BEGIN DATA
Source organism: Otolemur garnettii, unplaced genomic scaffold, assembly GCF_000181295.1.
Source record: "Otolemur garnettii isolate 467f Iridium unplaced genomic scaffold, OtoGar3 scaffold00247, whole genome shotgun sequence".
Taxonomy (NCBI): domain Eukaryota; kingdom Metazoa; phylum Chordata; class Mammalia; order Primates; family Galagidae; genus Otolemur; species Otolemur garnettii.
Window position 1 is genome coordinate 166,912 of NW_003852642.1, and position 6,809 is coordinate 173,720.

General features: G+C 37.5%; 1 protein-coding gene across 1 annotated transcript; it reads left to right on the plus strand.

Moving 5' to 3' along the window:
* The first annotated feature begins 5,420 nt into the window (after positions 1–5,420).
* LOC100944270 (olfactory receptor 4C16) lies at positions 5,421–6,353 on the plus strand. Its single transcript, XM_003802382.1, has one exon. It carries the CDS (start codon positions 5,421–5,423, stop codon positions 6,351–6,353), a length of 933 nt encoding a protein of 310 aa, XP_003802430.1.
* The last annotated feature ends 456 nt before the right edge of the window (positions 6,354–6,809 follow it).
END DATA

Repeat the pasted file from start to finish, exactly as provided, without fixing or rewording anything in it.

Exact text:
Source organism: Otolemur garnettii, unplaced genomic scaffold, assembly GCF_000181295.1.
Source record: "Otolemur garnettii isolate 467f Iridium unplaced genomic scaffold, OtoGar3 scaffold00247, whole genome shotgun sequence".
Taxonomy (NCBI): domain Eukaryota; kingdom Metazoa; phylum Chordata; class Mammalia; order Primates; family Galagidae; genus Otolemur; species Otolemur garnettii.
Window position 1 is genome coordinate 166,912 of NW_003852642.1, and position 6,809 is coordinate 173,720.

General features: G+C 37.5%; 1 protein-coding gene across 1 annotated transcript; it reads left to right on the plus strand.

Moving 5' to 3' along the window:
* The first annotated feature begins 5,420 nt into the window (after positions 1–5,420).
* LOC100944270 (olfactory receptor 4C16) lies at positions 5,421–6,353 on the plus strand. Its single transcript, XM_003802382.1, has one exon. It carries the CDS (start codon positions 5,421–5,423, stop codon positions 6,351–6,353), a length of 933 nt encoding a protein of 310 aa, XP_003802430.1.
* The last annotated feature ends 456 nt before the right edge of the window (positions 6,354–6,809 follow it).